Should judges, rather than juries, have the authority to determine the facts in death penalty cases? The Supreme Court said no two years ago, in Ring v. Arizona, striking down capital sentencing laws in five states. But what about prisoners sentenced before the decision? If they’ve exhausted their appeals, should their executions go forward? The 9th U.S. Circuit Court of Appeals in San Francisco weighed in on Tuesday, ruling that the Supremes’ decision, known as Ring, applies retroactively to death row inmates in Arizona, Idaho, and Montana, voiding in a stroke more than 100 death sentences.
The decision is likely to go to the Supreme Court, not least because, as the Washington Times’ Frank J. Murray reports, prosecutors don’t fancy slogging through all those cases.
“‘I think the United States Supreme Court will have to resolve this before there will be any resentencings in any of these states,’ said Richard Dieter, executive director of the Death Penalty Information Center.
‘A lot else has to happen … a lot of lives and work and money is needed to redo these cases with juries, with uncertain results and then you start the appeal process all over again if they are resentenced to death.'”
Arizona Attorney General Terry Goddard summed up what’s at stake. “Obviously guilt or innocence isn’t on the table,” he told the Washington Post, “but life and death is.” With lives in the balance, it doesn’t seem a lot to ask prosecutors to hustle a little in revisiting these cases.
And, as the court’s majority asked in its decision, (PDF) should inmates die simply because their timing was off? Should happenstance determine whether an inmate is or is not executed? Elaine Cassel, writing for CounterPunch, thinks not:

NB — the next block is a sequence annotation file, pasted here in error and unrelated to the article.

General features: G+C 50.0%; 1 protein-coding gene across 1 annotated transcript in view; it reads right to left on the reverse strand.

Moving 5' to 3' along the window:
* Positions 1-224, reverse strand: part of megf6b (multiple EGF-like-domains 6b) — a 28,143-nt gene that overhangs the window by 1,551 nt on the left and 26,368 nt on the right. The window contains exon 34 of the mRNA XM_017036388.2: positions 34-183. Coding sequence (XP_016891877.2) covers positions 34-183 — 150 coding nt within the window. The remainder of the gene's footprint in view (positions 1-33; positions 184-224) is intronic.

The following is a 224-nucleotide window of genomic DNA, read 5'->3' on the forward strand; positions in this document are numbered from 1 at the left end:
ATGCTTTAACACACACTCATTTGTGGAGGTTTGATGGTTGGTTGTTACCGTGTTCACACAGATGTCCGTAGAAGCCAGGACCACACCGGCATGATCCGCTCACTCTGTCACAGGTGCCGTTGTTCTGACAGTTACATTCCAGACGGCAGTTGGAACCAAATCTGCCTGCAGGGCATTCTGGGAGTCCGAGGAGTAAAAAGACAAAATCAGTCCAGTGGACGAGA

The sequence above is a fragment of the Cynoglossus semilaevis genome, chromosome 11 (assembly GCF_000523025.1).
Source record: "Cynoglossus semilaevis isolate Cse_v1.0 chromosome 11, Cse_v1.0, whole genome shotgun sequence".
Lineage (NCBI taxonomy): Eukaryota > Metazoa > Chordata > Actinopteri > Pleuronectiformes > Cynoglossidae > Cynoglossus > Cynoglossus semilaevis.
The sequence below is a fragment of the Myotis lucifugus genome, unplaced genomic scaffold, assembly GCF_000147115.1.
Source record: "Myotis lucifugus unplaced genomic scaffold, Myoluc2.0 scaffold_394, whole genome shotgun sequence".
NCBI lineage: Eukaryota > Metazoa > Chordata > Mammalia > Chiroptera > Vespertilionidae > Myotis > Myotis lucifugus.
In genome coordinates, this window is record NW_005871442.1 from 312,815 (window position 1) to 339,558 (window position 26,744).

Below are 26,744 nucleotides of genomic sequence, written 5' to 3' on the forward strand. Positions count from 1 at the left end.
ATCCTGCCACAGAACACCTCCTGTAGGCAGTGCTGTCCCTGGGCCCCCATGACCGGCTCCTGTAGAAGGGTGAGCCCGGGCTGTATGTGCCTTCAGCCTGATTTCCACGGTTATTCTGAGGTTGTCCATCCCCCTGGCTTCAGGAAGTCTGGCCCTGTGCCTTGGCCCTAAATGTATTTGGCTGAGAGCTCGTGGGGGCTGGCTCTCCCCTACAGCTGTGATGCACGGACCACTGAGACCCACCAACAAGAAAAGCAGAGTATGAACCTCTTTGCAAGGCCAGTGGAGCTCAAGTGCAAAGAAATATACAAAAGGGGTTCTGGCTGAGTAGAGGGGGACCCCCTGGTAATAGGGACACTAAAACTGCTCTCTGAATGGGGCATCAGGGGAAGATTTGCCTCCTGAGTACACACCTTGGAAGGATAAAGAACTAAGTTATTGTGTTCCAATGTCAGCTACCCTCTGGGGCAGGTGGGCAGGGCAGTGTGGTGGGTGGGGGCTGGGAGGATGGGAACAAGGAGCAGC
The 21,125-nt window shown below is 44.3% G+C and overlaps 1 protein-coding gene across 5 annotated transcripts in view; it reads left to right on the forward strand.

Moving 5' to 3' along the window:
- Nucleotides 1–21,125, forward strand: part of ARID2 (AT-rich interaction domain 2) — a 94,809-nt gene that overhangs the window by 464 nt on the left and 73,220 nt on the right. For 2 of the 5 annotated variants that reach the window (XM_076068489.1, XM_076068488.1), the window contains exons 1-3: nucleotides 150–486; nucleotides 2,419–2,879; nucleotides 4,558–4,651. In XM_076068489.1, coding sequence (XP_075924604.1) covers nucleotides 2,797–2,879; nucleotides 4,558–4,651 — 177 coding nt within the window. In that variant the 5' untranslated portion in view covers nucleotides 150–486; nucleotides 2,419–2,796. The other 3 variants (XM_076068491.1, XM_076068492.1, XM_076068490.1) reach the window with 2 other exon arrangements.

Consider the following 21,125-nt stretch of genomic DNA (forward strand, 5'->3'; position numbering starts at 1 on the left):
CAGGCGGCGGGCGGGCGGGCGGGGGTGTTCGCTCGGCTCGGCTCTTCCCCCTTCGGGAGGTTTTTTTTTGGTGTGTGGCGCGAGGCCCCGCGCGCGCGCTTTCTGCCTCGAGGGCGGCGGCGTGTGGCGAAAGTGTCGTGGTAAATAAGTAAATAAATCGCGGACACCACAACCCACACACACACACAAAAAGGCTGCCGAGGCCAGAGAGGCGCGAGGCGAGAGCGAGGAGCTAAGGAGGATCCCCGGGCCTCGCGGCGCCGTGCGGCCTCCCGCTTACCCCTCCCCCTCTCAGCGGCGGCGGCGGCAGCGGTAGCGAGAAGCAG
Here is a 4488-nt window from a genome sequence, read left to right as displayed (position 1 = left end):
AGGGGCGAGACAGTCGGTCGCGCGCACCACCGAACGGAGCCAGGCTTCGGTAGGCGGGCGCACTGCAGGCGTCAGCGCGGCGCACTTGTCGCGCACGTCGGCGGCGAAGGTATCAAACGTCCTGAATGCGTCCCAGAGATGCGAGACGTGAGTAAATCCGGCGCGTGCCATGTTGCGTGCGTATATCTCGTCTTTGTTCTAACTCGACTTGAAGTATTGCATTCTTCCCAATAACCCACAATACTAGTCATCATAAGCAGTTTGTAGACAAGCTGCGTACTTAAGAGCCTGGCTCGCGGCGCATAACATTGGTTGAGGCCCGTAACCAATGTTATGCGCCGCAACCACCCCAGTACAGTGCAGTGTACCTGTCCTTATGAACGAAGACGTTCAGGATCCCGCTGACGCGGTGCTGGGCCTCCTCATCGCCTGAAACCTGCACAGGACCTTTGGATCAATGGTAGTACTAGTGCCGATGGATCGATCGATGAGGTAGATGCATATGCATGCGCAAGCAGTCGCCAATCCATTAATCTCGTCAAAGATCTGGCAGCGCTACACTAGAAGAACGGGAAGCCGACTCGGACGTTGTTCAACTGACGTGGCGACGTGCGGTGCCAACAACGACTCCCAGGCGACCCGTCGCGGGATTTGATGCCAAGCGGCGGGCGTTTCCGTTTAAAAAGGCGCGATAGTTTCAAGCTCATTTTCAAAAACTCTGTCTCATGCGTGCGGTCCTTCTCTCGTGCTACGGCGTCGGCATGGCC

“Is it possible that prisoners will now be executed by the state solely because of the happenstance that the Supreme Court recognized the correctness of their constitutional arguments too late–on a wholly arbitrary date, rather than when it should have? Will we add to all of the other arbitrariness infecting our administration of the death penalty the pure fortuity of when the Supreme Court recognized its own critical error with respect to the meaning of the Constitution? Can we justify executing those whose legal efforts had reached a certain point in our imperfect legal process on the day the Supreme Court changed its mind, while invalidating the death sentences of those whose cases were waiting slightly further down the line?”
The editors of The Arizona Republic argue that the 9th Circuit Court of Appeals “did the right thing in ensuring the rule of law is applied equally:
“[T]he very strength of our emotions is why we need the rule of law, applied fairly, rationally and constitutionally. No matter how damning the evidence, all people accused of murder have the right to a trial by a jury of their peers and to go through every step of the legal system.
The 9th Circuit Court didn’t make a bold move in overturning these death sentences. It gave a fair answer to a question that the Supreme Court left hanging – one that deserves to last through the inevitable appeal.”
Nevertheless, argues an editorial in the Great Falls Tribune, the Supreme Court will almost inevitably be forced to deal with the issue, as the U.S. 11th Ciruit in Florida issued an opposite decision to the San Francisco court’s in July. But the Supremes should be guided, notes the editorial, by a simple question: Was an inmate’s case settled by a jury (OK) or a judge (not OK)? “[A]nd it shouldn’t matter whether a conviction occurred before or after the 2002 case.”